The position, therefore, is that a law creating a State monopoly in the narrow and limited sense to which we have already referred would be valid under the later part of Article 19(6), and if it indirectly impinges on any other right, its validity cannot be challenged on that ground. If the said law contains other incidental provisions which are not essential and do not constitute an integral part of the monopoly created by i.e., the validity of those provisions will have to be tested under the first part of Article 19(6), and if they directly impinge on any other fundamental right guaranteed by Article 19(1), the validity of the said clause will have to be tested by reference to the corresponding clauses of Article 19. It is obvious that if the validity of the said provisions has to be tested under the first part of Article 19(6) as well as Article 19(5), the position would be the same because for all practical purposes, the tests prescribed by the said two clauses are the same.
14. The instances given in the above decision of the State monopoly in respect of road or air transport are pertinent. A law relating to such a monopoly would not normally impinge upon the citizens' fundamental right under Article 19(1)(f). Similarly a State monopoly to manufacture steel, armaments or transport vehicles or railway engines and coaches would not normally impinge on Article 19(1)(f). If the law creating such monopolies were, however, to make incidental provisions directly infringing the citizens' right under Article 19(1)(f) that would be a different matter, (see pages 710, 711).
15. In Municipal Committee, Amritsar and Anr. v. State of Punjab and Ors. : 3SCR447 the validity of the Punjab; Cattle Fairs (Regulation) Act 1967 came up for examination. The Act declared that the State had the monopoly to hold cattle fairs and it prohibited all local authorities and individuals from holding such fairs at any place in the State. Shah J., delivering the judgment of the Court said at page 456 :-
By imposing restrictions upon the right to hold a fair, the citizens are not deprived of their property, and the freedom guaranteed by Article 19(1)(f) is not infringed. The primary object of the Act is to give a monopoly to the State to hold cattle fairs. As a necessary concomitant of that monopoly, holding of cattle fairs by local authorities and individuals is prohibited. The prohibition flows directly from the assumption of monopoly by the State and falls within the terms of Article 19(6) of the Constitution. It is a provision of the law creating monopoly 'basically and essentially necessary' for creating the State monopoly to prevent other persons from conducting the same business.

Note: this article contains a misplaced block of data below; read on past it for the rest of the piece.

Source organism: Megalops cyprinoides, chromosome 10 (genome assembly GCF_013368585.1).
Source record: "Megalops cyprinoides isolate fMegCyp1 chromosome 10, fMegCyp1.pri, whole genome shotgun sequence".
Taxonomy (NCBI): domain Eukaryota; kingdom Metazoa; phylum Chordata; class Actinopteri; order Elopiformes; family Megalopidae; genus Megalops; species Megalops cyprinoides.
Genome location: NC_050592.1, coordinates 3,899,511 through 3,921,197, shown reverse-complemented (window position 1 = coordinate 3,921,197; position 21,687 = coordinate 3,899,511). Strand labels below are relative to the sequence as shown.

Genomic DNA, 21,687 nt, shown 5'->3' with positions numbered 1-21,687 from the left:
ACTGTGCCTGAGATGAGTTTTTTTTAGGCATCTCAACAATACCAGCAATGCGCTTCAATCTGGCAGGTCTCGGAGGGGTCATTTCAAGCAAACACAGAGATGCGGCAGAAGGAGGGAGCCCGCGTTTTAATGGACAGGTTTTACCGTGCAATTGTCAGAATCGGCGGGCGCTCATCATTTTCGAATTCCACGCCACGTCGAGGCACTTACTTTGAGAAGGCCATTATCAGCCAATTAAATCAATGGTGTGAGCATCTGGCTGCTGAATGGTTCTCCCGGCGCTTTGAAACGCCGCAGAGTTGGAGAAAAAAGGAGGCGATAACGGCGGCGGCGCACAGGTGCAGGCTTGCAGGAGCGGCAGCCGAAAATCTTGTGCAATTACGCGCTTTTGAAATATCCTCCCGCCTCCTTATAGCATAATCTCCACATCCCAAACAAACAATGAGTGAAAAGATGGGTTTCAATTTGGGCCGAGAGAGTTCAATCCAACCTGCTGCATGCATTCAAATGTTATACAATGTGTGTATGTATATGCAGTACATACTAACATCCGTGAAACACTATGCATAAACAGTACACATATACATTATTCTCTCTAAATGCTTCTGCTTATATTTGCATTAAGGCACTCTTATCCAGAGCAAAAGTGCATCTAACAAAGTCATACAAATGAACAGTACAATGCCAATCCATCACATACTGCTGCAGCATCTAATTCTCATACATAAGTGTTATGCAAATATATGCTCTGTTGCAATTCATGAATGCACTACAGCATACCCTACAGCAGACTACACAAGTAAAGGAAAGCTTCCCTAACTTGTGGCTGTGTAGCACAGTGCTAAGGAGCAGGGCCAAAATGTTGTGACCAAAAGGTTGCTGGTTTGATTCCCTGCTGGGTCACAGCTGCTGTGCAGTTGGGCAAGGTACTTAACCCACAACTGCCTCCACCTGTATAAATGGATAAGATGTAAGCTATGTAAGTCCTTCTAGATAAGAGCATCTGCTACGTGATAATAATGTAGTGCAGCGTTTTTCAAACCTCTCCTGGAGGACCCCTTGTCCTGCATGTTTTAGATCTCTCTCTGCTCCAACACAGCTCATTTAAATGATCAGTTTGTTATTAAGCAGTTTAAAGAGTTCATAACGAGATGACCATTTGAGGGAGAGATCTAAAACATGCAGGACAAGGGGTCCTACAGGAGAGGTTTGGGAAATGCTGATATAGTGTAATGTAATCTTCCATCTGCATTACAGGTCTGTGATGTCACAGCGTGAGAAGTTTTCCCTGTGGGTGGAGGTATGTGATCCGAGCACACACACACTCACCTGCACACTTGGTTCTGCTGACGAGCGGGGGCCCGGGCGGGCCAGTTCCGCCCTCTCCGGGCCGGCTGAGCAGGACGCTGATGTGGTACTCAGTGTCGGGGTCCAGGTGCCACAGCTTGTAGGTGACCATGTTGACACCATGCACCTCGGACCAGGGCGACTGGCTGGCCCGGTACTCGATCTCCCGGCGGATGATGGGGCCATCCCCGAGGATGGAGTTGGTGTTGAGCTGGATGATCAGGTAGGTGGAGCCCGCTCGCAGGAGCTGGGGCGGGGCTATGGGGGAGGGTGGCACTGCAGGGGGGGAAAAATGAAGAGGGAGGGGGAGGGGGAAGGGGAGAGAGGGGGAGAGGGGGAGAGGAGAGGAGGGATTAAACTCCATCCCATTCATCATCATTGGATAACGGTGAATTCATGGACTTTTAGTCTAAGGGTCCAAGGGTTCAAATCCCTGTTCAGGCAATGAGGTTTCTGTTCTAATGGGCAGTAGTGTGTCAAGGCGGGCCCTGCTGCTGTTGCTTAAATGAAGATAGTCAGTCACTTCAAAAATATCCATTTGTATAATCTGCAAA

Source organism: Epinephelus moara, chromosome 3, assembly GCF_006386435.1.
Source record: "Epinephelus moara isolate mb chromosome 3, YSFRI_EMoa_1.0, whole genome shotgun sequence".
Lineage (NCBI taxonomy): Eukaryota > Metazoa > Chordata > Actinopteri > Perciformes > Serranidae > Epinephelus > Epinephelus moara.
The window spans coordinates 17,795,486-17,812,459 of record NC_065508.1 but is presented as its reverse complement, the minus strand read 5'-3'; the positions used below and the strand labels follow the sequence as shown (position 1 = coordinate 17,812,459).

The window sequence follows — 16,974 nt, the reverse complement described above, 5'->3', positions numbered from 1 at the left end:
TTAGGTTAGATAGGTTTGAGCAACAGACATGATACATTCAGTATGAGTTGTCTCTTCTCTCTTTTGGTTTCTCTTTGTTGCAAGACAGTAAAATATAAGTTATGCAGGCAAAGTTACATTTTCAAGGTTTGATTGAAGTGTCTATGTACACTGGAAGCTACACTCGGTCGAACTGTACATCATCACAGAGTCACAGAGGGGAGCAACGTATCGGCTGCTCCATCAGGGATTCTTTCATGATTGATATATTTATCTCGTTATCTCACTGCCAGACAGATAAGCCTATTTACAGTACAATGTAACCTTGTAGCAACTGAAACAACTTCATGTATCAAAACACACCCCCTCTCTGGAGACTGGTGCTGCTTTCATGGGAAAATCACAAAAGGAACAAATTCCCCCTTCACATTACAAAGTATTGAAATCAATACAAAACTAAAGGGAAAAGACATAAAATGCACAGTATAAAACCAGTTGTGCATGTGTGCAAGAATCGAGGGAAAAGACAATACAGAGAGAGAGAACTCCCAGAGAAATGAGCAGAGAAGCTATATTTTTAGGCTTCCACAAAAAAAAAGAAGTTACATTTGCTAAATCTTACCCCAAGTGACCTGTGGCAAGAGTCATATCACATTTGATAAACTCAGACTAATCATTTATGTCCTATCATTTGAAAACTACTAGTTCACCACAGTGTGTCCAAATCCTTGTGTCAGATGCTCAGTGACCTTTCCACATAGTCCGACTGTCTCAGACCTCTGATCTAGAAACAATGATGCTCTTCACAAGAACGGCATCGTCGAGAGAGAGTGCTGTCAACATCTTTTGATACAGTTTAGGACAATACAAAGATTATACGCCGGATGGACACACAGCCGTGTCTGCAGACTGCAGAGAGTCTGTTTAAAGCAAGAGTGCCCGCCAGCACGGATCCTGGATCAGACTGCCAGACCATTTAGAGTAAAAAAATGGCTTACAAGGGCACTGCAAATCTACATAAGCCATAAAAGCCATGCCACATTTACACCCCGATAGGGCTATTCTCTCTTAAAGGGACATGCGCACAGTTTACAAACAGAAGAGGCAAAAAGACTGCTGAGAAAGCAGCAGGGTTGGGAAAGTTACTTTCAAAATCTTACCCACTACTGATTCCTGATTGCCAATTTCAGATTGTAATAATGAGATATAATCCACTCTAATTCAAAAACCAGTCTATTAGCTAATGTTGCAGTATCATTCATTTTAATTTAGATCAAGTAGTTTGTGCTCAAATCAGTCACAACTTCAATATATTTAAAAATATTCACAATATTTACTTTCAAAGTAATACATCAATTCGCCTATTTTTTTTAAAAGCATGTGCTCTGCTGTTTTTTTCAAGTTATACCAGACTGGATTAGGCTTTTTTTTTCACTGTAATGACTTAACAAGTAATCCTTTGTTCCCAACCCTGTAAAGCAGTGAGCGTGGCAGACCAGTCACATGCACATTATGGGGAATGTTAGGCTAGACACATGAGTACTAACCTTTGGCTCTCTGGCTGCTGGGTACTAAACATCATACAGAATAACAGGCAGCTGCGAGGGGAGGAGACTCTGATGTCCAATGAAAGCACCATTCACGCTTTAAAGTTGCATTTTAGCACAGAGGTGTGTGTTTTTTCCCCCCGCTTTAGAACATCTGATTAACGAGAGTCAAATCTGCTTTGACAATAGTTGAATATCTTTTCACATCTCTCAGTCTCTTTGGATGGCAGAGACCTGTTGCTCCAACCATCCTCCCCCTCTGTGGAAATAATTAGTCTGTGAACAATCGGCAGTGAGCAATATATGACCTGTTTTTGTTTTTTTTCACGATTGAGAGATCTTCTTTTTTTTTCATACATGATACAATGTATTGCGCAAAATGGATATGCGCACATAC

16. The learned Advocate General maintains that it follows from the above decisions that when nationalisation of a transport service is made which is fully protected by Article 19(6) no question arises of any deprivation of property. It is possible and likely that the value of the buses owned by the operators may be prejudicially affected or that they may not be able to carry on trade or business on the nationalised routes. According to the clear instance given in Akadshi Padhan's case to which reference has already been made a law relating to such a monopoly would not normally infringe the citizens' fundamental right under Article 19(1)(f).
17. Mr. Natesan for the appellants has pointed out that while promulgating the schemes of nationalisation temporary permits have been granted to the State Road Undertaking and the compensation which is sought to be paid to the permit holders is either nil or too small and there is no provision for payment of any compensation the operators for being deprived of the transport business or for the effect of the non-renewal of their permits. While examining the above contentions it may be stated that there is no dispute on certain matters. The first is that according to the schemes of nationalisation which have been impugned all existing permits must come to an end before each scheme will become enforceable on a particular route. In, other words by virtue of the scheme the existing permits of any operator will not be cancelled. None of the properties or assets of the appellants is going to be acquired. So far as the renewal of a permit is concerned this Court has already held that no operator can claim renewal as a matter of right. Section 68-G of the Act, contains the principle and method of determination of compensation if any existing permit is cancelled or its terms are modified. In the present cases, however no such question arises because no occasion for cancellation of existing permits can arise in view of the terms of the impugned scheme. The effect of nationalisation on the properties or business of the operators is not such as cannot be regarded to be a reasonable restriction in the interest of the general public within Article 19(5) in the same way as a state monopoly must be presumed to be reasonable and in the interest of the general public so far as Article 19(1)(g) and Article 19(6) are concerned this is view of the fact that the tests prescribed by Clauses 5 and 6 of Article 19 are the same : (vide Akadshi Padhan's case). We are accordingly unable to sustain the challenge under Article 19(1)(f) even of such a challenge is open to the appellants in the light of what has been observed earlier.